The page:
Wait a minute, you say — the IRS frowns on claiming vacation costs as business deductions. But you can sneak some playtime into a work trip, and keep it all perfectly legit. Here’s how to follow the rules while saving a bundle.
What’s Considered a Business Trip
These are the criteria you must meet to satisfy the IRS’s definition and qualify for deductions.
1. The primary purpose of the trip must be business. You must spend the majority of your days away in work-related activities, such as meeting with customers. The days you spend traveling to and from the destination count as business days, so meeting this requirement is easier than it seems.
For example, you could fly to Honolulu on Monday, attend a conference Tuesday through Thursday, hit the beach on Friday and Saturday, and fly home Sunday. That would be considered 5 workdays and 2 vacation days.
1. The trip must be planned in advance. Write out a detailed itinerary and what you’ll be doing each day. Get it time-stamped well in advance of your departure; for example, you could email it to a colleague.
2. The trip must be somewhere other than your “tax home.” In other words, you must leave the location where your business is based on longer than a normal workday.
3. The trip must be for “ordinary and necessary” activities. For example, it may be necessary to rent a car during your stay, but it’s not necessary to rent a luxury class one. There’s a lot of room for interpretation here, but it’s better not to try and push it, especially since the IRS penalties can be substantial.
Different Rules for International Trips
Traveling outside the USA offers even more opportunities for vacation deductions.
1. You only need to spend 25% of your days doing business.
2. If you spend less than 25% of your time working, you can still take deductions, but only as a percentage of the total cost. For example, if you spend 1 day out of a 5-day trip to Italy on business, that’s 20% of your time away and you can deduct 20% of your airfare.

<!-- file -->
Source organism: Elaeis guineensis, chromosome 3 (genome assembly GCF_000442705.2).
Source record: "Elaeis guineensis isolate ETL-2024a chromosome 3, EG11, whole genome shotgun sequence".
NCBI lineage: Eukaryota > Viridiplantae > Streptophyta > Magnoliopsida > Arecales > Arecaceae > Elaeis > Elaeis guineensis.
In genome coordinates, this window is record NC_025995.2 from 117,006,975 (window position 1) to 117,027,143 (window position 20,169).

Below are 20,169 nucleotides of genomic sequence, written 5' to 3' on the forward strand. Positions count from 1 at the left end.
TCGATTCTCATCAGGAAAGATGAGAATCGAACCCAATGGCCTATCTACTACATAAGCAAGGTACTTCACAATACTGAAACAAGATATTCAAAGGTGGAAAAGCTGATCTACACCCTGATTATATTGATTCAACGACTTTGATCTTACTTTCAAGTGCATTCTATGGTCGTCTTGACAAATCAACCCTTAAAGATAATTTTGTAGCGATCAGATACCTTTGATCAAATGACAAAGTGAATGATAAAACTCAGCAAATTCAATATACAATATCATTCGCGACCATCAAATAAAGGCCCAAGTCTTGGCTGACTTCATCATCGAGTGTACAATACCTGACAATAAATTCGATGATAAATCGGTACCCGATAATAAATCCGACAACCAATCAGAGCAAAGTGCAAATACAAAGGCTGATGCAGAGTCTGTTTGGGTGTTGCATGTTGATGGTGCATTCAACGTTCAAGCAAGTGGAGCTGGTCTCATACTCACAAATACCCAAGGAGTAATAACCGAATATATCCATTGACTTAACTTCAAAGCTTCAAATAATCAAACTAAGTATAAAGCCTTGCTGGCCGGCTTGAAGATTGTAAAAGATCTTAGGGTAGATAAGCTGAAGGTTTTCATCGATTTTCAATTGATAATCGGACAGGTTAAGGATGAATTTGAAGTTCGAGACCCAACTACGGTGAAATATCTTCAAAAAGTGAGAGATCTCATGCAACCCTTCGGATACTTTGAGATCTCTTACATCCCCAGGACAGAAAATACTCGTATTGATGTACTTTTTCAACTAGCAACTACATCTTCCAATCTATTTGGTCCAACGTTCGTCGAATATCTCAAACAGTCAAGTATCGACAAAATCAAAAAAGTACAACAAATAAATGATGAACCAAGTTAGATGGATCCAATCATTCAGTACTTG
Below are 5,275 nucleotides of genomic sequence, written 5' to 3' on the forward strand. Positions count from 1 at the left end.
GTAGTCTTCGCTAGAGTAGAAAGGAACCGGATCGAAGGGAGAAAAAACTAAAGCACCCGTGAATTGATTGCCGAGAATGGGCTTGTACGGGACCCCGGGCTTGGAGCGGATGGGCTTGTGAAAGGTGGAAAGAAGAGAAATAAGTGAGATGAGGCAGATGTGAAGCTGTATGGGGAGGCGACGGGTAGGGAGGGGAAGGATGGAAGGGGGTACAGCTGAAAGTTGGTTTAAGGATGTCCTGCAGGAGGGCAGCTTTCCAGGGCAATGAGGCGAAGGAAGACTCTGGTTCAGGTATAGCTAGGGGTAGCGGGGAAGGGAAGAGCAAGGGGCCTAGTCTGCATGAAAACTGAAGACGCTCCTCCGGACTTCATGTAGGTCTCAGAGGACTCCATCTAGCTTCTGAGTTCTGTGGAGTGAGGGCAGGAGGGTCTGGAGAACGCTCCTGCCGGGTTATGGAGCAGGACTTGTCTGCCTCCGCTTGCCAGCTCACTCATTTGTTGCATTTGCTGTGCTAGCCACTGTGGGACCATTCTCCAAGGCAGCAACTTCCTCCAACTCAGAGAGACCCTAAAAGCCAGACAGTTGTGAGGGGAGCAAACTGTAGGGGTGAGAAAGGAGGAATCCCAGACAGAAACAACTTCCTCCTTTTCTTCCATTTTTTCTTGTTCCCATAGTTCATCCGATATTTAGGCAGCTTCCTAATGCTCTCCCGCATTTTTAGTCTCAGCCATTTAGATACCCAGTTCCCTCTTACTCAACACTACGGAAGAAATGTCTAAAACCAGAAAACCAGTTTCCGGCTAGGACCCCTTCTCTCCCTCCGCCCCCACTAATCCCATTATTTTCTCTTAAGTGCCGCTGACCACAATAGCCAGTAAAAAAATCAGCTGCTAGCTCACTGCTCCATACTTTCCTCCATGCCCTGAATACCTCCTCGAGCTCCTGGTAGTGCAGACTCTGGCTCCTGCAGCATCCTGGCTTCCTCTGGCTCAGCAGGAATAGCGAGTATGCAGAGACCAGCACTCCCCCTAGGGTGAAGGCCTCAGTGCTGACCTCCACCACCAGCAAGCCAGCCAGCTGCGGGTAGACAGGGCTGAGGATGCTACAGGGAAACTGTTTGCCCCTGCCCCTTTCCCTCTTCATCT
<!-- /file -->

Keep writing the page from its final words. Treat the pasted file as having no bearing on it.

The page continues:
What You Can Deduct
These are the expenses you can write off when you’ve met the criteria for a business trip.
1. Travel: 100% of air, train, bus, or other transportation fares as well as rental cars.
2. Lodging: 100% of the days you spend working. If you work your itinerary right, you may also be able to write off the vacation days, by sandwiching the vacation days in between workdays.
For example, you might fly to Orlando on Thursday, have a workday on Friday, see Disney World on Saturday and Sunday, have another workday on Monday, and fly home on Tuesday. Since it wouldn’t be cost-effective to fly back and forth for each workday, the weekend you stay over would be considered workdays.
1. Food and entertainment: 50% of all meals and entertainment that specifically facilitate business, or that are incurred while traveling to and from your destination. Keep receipts and good records in case the IRS asks.
When Family or Friends Come Along
You can’t directly deduct any of their expenses. However, in many cases, they can ride on your coattails for less than full cost.
1. Car Rental: As long as it’s the same “ordinary and necessary” car you would have rented if you were alone, nothing says there can’t be other people in the car.
2. Lodging: You can deduct the portion of hotel costs that you would have paid for a single room. For example, if you would have spent on a $100 single room when traveling alone but you’re in a $150 double with your significant other, you can still write off $100.
When Your Trip Doesn’t Quite Qualify as Business
You may be spending the majority of your days on vacation, and just happen to meet with a client while you’re there. Or maybe you didn’t get the necessary documentation to support your claim that it was a business trip.
You can still write off 50% of meals and entertainment you spent for business purposes. However, you can’t deduct any travel or lodging costs.
Need more help with deducting your vacation expenses? We’re here to answer any questions you have, and file your tax return correctly so that you get every write-off you’re entitled to.
All work and no play makes you a dull business owner. So go ahead and take some time for R & R. You deserve it!